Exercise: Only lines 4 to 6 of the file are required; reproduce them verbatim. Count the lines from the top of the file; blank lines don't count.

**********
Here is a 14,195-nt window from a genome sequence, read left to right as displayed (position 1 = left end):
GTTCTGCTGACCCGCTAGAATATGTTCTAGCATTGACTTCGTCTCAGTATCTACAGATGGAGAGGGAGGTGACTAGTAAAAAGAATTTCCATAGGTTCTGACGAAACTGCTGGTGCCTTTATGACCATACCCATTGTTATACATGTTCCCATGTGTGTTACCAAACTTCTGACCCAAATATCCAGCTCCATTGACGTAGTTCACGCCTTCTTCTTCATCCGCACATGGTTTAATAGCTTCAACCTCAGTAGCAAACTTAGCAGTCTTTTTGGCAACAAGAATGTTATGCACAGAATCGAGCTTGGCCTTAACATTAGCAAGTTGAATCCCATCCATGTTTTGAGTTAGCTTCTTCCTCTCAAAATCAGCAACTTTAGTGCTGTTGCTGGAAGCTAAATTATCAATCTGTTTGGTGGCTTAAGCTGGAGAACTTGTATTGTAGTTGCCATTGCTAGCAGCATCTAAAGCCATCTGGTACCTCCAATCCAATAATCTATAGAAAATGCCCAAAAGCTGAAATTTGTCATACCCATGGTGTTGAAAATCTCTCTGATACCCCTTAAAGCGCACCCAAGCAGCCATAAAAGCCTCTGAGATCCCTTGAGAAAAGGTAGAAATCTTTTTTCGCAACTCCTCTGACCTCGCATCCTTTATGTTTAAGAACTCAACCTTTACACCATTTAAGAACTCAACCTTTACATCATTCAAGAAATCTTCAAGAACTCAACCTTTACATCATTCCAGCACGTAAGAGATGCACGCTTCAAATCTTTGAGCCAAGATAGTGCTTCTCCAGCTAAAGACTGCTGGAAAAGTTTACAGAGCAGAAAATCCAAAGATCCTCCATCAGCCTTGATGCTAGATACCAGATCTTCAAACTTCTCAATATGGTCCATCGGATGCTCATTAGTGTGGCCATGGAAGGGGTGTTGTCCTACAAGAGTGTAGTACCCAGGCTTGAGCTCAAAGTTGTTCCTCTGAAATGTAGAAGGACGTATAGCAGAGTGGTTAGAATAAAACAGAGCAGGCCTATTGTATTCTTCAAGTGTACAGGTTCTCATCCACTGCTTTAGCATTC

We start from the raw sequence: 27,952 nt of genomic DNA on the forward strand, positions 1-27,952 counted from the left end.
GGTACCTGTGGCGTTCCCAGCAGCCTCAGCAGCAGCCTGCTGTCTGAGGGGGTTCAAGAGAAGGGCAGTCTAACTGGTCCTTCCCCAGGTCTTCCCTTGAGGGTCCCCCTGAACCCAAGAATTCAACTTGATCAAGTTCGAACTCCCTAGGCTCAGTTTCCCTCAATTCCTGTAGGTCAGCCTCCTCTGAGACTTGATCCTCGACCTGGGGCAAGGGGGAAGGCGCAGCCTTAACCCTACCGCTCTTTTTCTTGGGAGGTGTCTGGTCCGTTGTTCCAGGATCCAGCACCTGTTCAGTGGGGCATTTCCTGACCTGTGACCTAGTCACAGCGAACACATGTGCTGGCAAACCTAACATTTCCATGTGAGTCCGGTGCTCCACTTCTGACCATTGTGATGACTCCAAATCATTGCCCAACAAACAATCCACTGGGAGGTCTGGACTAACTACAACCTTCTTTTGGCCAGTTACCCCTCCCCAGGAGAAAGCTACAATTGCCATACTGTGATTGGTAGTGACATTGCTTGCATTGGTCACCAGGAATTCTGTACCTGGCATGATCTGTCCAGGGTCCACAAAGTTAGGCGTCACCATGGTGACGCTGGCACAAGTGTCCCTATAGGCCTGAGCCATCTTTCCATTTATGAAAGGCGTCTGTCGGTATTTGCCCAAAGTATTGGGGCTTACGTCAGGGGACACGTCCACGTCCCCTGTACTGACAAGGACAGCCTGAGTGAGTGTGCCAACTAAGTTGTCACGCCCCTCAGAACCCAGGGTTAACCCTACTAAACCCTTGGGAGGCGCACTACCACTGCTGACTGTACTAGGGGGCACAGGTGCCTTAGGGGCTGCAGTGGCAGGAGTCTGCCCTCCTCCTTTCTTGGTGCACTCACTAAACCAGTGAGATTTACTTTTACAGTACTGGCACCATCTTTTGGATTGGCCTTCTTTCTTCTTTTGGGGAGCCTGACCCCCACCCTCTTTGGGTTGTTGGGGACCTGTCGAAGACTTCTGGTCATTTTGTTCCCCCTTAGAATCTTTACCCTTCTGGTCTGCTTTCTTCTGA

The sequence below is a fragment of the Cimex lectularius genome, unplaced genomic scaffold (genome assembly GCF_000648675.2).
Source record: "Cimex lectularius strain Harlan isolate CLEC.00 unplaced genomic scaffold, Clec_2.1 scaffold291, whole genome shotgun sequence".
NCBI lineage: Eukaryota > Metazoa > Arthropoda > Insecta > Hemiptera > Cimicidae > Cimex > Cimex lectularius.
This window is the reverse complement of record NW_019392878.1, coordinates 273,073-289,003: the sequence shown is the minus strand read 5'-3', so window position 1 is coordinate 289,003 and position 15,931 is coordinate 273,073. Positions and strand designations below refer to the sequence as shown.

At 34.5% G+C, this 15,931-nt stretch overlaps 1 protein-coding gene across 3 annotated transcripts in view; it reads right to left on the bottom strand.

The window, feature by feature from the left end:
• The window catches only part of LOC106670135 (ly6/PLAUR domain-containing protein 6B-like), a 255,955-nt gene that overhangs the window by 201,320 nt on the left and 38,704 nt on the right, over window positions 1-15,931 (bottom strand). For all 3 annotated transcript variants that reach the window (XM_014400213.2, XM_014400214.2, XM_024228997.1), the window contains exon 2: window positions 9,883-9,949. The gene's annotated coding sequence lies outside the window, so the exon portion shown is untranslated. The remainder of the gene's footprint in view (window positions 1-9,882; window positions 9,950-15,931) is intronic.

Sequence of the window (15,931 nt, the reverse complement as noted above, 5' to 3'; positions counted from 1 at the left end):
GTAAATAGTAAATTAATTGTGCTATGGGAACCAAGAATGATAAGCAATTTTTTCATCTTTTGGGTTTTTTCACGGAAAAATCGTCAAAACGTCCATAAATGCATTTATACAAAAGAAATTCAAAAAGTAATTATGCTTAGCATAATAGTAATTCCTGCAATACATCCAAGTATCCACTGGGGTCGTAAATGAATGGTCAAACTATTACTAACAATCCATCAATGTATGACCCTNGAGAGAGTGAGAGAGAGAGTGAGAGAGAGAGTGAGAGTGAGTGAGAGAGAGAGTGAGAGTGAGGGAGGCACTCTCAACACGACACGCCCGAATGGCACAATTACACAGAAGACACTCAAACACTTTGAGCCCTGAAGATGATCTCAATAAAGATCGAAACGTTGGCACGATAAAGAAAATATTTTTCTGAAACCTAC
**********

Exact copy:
GGTACCTGTGGCGTTCCCAGCAGCCTCAGCAGCAGCCTGCTGTCTGAGGGGGTTCAAGAGAAGGGCAGTCTAACTGGTCCTTCCCCAGGTCTTCCCTTGAGGGTCCCCCTGAACCCAAGAATTCAACTTGATCAAGTTCGAACTCCCTAGGCTCAGTTTCCCTCAATTCCTGTAGGTCAGCCTCCTCTGAGACTTGATCCTCGACCTGGGGCAAGGGGGAAGGCGCAGCCTTAACCCTACCGCTCTTTTTCTTGGGAGGTGTCTGGTCCGTTGTTCCAGGATCCAGCACCTGTTCAGTGGGGCATTTCCTGACCTGTGACCTAGTCACAGCGAACACATGTGCTGGCAAACCTAACATTTCCATGTGAGTCCGGTGCTCCACTTCTGACCATTGTGATGACTCCAAATCATTGCCCAACAAACAATCCACTGGGAGGTCTGGACTAACTACAACCTTCTTTTGGCCAGTTACCCCTCCCCAGGAGAAAGCTACAATTGCCATACTGTGATTGGTAGTGACATTGCTTGCATTGGTCACCAGGAATTCTGTACCTGGCATGATCTGTCCAGGGTCCACAAAGTTAGGCGTCACCATGGTGACGCTGGCACAAGTGTCCCTATAGGCCTGAGCCATCTTTCCATTTATGAAAGGCGTCTGTCGGTATTTGCCCAAAGTATTGGGGCTTACGTCAGGGGACACGTCCACGTCCCCTGTACTGACAAGGACAGCCTGAGTGAGTGTGCCAACTAAGTTGTCACGCCCCTCAGAACCCAGGGTTAACCCTACTAAACCCTTGGGAGGCGCACTACCACTGCTGACTGTACTAGGGGGCACAGGTGCCTTAGGGGCTGCAGTGGCAGGAGTCTGCCCTCCTCCTTTCTTGGTGCACTCACTAAACCAGTGAGATTTACTTTTACAGTACTGGCACCATCTTTTGGATTGGCCTTCTTTCTTCTTTTGGGGAGCCTGACCCCCACCCTCTTTGGGTTGTTGGGGACCTGTCGAAGACTTCTGGTCATTTTGTTCCCCCTTAGAATCTTTACCCTTCTGGTCTGCTTTCTTCTGA

The sequence below is a fragment of the Cimex lectularius genome, unplaced genomic scaffold (genome assembly GCF_000648675.2).
Source record: "Cimex lectularius strain Harlan isolate CLEC.00 unplaced genomic scaffold, Clec_2.1 scaffold291, whole genome shotgun sequence".